We thought an update on Abby’s progress was in order.
The path ahead often looks ambiguous with brain injury. Because the brain is the control center for the whole body, the damage isn’t always immediately apparent. Sometimes the autonomic nervous system, the parasympathetic and sympathetic systems, can become dysregulated. Higher brain functions like memory, reasoning, talking, and personality associated primarily with the cerebrum might be more obvious, but can also be incredibly subtle.
In Abby’s case, some of the most glaring issues she has had are associated with her brain stem’s regulation of her autonomic nervous system--she has been seen by many neurologists and subspecialists with a particular interest in dysautonomia. The neurological stress of the brain herniation caused a process that ultimately damaged her small nerve fibers and resulted in autonomic neuropathy. The usual treatment protocol for this is IV-Ig. She has had a persistent tremor in her right hand for years as well as paresthesia on her left side, head to toe. But those who know Abby well will be the first to tell you that her incredible mind has been hampered by what was going on with her brain. Her ability to read, process and retain information has been compromised; composing emails or handwriting text or reading anything longer than a page disappeared.
While her symptoms have improved since her surgery, she still has to do the work of retraining her brain and body to find a “new normal.” The long term goal is still to resume her education. To do that, she will need to be able to read, write, and comprehend lectures. Such sustained, focused attention has been virtually impossible.
The three parts of neurorehabilitation that Abby’s team wants her to focus on are:
1. Physical therapy--to strengthen her neck muscles after surgery; to strengthen her abdominal core and legs so she can have more “sitting up” and hopefully standing up time;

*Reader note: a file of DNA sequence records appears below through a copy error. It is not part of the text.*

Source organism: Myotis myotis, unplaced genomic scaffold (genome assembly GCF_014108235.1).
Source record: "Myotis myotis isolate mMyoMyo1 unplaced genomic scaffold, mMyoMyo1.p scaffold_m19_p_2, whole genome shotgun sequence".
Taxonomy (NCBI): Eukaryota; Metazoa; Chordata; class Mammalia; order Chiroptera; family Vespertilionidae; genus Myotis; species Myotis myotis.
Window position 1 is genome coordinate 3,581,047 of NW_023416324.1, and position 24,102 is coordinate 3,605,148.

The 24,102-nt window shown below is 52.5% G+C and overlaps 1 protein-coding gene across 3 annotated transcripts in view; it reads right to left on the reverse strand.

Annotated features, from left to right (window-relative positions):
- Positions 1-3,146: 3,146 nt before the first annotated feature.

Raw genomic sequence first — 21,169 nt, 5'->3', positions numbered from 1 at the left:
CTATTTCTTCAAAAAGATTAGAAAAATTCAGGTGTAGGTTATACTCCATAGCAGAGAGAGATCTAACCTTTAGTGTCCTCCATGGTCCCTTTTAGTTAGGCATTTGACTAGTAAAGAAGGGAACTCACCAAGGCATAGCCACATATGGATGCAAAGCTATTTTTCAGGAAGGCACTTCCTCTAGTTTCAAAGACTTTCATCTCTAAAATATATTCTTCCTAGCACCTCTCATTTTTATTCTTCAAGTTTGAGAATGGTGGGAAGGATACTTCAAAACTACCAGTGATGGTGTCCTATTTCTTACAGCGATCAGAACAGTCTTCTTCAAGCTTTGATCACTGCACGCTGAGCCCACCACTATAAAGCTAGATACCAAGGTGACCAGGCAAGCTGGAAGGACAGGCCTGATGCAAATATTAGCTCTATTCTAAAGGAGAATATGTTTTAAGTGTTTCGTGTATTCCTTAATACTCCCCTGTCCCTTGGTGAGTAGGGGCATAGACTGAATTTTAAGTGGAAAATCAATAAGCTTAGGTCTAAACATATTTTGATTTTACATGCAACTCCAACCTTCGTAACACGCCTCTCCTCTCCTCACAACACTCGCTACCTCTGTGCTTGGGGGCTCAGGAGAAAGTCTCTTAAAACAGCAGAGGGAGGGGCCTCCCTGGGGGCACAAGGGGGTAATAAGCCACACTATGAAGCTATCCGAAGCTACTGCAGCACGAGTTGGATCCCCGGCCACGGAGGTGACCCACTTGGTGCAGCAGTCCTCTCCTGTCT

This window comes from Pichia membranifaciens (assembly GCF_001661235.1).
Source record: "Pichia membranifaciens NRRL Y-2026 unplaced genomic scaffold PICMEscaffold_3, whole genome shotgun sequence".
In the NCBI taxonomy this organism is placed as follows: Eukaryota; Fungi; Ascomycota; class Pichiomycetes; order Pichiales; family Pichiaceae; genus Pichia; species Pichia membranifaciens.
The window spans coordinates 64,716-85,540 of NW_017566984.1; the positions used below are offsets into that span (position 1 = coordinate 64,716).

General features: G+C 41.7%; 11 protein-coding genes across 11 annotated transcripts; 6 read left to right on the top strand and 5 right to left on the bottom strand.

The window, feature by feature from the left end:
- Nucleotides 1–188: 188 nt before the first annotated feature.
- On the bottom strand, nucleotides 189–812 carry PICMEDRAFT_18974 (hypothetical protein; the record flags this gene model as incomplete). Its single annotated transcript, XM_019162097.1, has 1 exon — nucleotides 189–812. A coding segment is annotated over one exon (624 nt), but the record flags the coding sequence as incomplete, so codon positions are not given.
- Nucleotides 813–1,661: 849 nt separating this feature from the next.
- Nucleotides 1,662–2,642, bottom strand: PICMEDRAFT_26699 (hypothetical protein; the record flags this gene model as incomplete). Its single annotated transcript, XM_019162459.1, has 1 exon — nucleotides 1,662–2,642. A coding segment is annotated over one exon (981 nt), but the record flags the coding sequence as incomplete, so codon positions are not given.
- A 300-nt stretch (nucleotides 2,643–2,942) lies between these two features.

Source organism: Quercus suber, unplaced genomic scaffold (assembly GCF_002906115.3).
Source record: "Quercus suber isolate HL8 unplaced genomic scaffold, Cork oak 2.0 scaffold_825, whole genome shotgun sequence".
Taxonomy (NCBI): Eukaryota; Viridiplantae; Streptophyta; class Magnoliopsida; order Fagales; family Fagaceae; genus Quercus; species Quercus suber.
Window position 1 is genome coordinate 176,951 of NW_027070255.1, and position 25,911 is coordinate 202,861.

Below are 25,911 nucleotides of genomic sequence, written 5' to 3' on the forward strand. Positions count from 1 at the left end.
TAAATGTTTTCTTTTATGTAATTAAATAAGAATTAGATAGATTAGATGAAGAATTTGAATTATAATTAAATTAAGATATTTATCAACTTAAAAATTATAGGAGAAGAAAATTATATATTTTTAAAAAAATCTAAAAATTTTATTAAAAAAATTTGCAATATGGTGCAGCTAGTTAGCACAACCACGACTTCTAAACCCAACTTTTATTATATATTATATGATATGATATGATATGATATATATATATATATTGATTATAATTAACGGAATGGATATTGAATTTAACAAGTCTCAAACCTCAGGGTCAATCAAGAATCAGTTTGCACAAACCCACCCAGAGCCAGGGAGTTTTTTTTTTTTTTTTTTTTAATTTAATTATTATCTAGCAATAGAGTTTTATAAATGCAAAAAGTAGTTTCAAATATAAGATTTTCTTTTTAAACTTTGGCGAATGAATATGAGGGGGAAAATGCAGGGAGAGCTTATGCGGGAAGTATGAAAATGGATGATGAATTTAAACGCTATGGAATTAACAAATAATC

2. Occupational therapy--to strengthen her hands and teach her work arounds for using writing implements, utensils and how to perform other fine motor tasks;
3. Speech/Language therapy--to work on memory and language comprehension.
When Abby had her first speech therapy appointment last week, she explained that she had lost a lot of ability to visualize pictures in her mind while she was reading. Having been Abby’s full time caregiver for 7 years, I was definitely surprised I hadn’t realized this. Abby’s SLP explained that this didn’t surprise her because of where Abby’s brain injury was located--the back of her head, where that kind of visual association with language would be created.
Unfortunately, this isn’t an “exciting” process to capture for the blog. Recovery is slow and grueling. A lot of it is tedious, repetitive tasks, like strengthening her hand muscles using putty, and practicing her grasp with small pieces of cloth. PT involves a lot of subtle isometric type exercises. Her physical therapist also spends a lot of time loosening up her suboccipital muscles and working out the knots in the muscles the surgeon cut to gain access to her neck and skull.
But for patients like Abby, neurorehabilitation is everything. Small tasks, small movements that healthy people take for granted become more challenging to a brain injury patient. Patients often need to re-learn how to talk, walk, swallow, chew, feed themselves.
This is why Headstrong promotes the work of the charity SameYou. They are working to make neurorehabilitation available to all brain injury patients. COVID has made access to rehabilitation services more sporadic and challenging. The need doesn’t stop, even during an international health crisis. Check them out and support their work. Someone you know will end up needing these resources if they don’t already access them. Make sure that brain injury recovery continues to be available for those who need it--like Abby.